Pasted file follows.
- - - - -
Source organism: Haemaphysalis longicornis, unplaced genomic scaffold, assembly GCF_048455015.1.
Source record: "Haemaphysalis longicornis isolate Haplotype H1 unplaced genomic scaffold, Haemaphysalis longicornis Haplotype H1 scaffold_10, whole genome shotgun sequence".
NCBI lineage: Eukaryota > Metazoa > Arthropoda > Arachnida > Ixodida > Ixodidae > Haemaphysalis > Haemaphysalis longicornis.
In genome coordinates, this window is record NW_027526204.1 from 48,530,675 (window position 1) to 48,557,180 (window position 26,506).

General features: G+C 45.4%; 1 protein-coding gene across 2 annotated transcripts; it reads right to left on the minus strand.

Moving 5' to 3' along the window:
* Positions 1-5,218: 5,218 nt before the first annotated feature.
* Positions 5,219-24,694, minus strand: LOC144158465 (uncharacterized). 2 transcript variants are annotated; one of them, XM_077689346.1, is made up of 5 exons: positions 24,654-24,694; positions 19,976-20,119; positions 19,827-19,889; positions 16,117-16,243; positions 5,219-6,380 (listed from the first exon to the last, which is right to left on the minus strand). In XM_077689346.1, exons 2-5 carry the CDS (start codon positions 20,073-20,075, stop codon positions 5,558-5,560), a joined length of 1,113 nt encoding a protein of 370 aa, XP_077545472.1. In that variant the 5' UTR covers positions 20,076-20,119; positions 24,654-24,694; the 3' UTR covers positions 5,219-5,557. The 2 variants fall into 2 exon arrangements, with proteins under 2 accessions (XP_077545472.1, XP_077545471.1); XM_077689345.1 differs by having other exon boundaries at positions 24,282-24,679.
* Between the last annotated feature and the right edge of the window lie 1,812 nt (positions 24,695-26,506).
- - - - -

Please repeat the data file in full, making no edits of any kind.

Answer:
Source organism: Haemaphysalis longicornis, unplaced genomic scaffold, assembly GCF_048455015.1.
Source record: "Haemaphysalis longicornis isolate Haplotype H1 unplaced genomic scaffold, Haemaphysalis longicornis Haplotype H1 scaffold_10, whole genome shotgun sequence".
NCBI lineage: Eukaryota > Metazoa > Arthropoda > Arachnida > Ixodida > Ixodidae > Haemaphysalis > Haemaphysalis longicornis.
In genome coordinates, this window is record NW_027526204.1 from 48,530,675 (window position 1) to 48,557,180 (window position 26,506).

General features: G+C 45.4%; 1 protein-coding gene across 2 annotated transcripts; it reads right to left on the minus strand.

Moving 5' to 3' along the window:
* Positions 1-5,218: 5,218 nt before the first annotated feature.
* Positions 5,219-24,694, minus strand: LOC144158465 (uncharacterized). 2 transcript variants are annotated; one of them, XM_077689346.1, is made up of 5 exons: positions 24,654-24,694; positions 19,976-20,119; positions 19,827-19,889; positions 16,117-16,243; positions 5,219-6,380 (listed from the first exon to the last, which is right to left on the minus strand). In XM_077689346.1, exons 2-5 carry the CDS (start codon positions 20,073-20,075, stop codon positions 5,558-5,560), a joined length of 1,113 nt encoding a protein of 370 aa, XP_077545472.1. In that variant the 5' UTR covers positions 20,076-20,119; positions 24,654-24,694; the 3' UTR covers positions 5,219-5,557. The 2 variants fall into 2 exon arrangements, with proteins under 2 accessions (XP_077545472.1, XP_077545471.1); XM_077689345.1 differs by having other exon boundaries at positions 24,282-24,679.
* Between the last annotated feature and the right edge of the window lie 1,812 nt (positions 24,695-26,506).